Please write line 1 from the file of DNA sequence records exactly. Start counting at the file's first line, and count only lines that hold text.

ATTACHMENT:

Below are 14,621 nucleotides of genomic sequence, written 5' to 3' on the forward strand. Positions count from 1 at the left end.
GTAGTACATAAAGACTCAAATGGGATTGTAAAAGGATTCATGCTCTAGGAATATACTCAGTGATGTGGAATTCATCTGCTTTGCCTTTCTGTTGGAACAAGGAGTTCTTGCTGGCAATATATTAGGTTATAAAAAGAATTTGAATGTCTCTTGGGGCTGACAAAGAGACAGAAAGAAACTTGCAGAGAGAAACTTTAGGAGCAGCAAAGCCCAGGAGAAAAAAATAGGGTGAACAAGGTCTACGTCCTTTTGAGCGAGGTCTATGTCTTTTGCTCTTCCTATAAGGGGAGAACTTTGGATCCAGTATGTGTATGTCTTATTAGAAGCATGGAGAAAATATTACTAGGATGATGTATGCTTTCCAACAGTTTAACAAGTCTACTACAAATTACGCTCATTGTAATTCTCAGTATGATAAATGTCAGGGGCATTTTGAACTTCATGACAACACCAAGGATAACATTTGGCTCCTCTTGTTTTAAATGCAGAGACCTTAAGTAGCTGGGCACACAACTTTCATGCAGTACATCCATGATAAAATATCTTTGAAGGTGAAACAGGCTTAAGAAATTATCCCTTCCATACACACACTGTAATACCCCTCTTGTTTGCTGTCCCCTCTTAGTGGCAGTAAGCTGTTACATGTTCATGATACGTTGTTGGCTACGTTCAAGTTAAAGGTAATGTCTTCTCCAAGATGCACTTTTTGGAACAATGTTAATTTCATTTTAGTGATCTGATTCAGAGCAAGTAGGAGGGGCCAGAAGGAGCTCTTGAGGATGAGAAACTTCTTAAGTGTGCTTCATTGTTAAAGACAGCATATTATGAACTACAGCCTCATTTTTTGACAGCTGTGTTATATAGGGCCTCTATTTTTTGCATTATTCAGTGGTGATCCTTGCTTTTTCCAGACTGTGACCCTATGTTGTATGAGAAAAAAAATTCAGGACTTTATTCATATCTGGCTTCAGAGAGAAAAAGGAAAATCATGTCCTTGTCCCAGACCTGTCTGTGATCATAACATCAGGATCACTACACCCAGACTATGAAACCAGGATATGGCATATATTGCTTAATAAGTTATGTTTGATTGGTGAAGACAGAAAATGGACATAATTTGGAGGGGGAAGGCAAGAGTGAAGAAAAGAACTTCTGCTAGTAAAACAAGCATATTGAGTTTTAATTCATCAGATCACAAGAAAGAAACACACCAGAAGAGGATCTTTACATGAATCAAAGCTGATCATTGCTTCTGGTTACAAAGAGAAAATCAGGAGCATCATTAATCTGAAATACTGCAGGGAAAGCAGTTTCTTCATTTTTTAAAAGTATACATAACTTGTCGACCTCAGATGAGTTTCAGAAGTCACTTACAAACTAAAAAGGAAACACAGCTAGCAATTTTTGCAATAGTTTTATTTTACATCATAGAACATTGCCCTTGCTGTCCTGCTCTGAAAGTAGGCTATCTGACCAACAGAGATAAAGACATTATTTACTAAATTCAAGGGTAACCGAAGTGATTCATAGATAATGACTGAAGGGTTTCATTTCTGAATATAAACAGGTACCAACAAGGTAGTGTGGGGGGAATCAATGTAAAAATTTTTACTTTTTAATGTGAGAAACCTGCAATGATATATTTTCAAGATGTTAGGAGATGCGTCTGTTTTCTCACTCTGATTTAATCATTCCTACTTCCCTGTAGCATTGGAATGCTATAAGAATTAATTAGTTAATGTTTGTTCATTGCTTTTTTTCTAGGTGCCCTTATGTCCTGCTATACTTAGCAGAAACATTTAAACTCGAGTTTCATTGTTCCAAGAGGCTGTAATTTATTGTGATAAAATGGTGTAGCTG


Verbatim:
Below are 14,621 nucleotides of genomic sequence, written 5' to 3' on the forward strand. Positions count from 1 at the left end.